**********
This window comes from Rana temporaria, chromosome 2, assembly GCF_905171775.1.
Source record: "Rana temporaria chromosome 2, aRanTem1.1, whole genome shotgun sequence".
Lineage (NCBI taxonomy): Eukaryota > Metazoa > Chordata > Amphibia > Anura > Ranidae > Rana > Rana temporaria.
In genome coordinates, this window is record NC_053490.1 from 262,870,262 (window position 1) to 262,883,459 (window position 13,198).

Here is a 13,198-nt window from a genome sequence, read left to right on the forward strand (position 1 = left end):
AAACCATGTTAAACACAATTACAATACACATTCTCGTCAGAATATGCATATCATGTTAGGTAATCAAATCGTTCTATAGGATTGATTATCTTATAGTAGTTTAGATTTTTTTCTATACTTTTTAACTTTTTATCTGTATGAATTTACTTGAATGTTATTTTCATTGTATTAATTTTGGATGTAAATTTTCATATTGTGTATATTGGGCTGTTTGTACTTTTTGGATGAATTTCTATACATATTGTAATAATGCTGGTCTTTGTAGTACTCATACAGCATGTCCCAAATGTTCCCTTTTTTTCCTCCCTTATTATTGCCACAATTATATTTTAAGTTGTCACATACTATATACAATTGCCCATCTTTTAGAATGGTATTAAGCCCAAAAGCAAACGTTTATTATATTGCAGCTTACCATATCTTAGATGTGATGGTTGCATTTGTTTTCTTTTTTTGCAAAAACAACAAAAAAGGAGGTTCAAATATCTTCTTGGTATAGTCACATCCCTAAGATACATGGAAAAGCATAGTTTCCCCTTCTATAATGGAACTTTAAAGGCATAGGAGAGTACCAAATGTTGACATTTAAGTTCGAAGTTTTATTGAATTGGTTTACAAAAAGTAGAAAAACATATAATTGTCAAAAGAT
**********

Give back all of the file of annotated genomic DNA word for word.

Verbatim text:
This window comes from Rana temporaria, chromosome 2, assembly GCF_905171775.1.
Source record: "Rana temporaria chromosome 2, aRanTem1.1, whole genome shotgun sequence".
Lineage (NCBI taxonomy): Eukaryota > Metazoa > Chordata > Amphibia > Anura > Ranidae > Rana > Rana temporaria.
In genome coordinates, this window is record NC_053490.1 from 262,870,262 (window position 1) to 262,883,459 (window position 13,198).

Here is a 13,198-nt window from a genome sequence, read left to right on the forward strand (position 1 = left end):
AAACCATGTTAAACACAATTACAATACACATTCTCGTCAGAATATGCATATCATGTTAGGTAATCAAATCGTTCTATAGGATTGATTATCTTATAGTAGTTTAGATTTTTTTCTATACTTTTTAACTTTTTATCTGTATGAATTTACTTGAATGTTATTTTCATTGTATTAATTTTGGATGTAAATTTTCATATTGTGTATATTGGGCTGTTTGTACTTTTTGGATGAATTTCTATACATATTGTAATAATGCTGGTCTTTGTAGTACTCATACAGCATGTCCCAAATGTTCCCTTTTTTTCCTCCCTTATTATTGCCACAATTATATTTTAAGTTGTCACATACTATATACAATTGCCCATCTTTTAGAATGGTATTAAGCCCAAAAGCAAACGTTTATTATATTGCAGCTTACCATATCTTAGATGTGATGGTTGCATTTGTTTTCTTTTTTTGCAAAAACAACAAAAAAGGAGGTTCAAATATCTTCTTGGTATAGTCACATCCCTAAGATACATGGAAAAGCATAGTTTCCCCTTCTATAATGGAACTTTAAAGGCATAGGAGAGTACCAAATGTTGACATTTAAGTTCGAAGTTTTATTGAATTGGTTTACAAAAAGTAGAAAAACATATAATTGTCAAAAGAT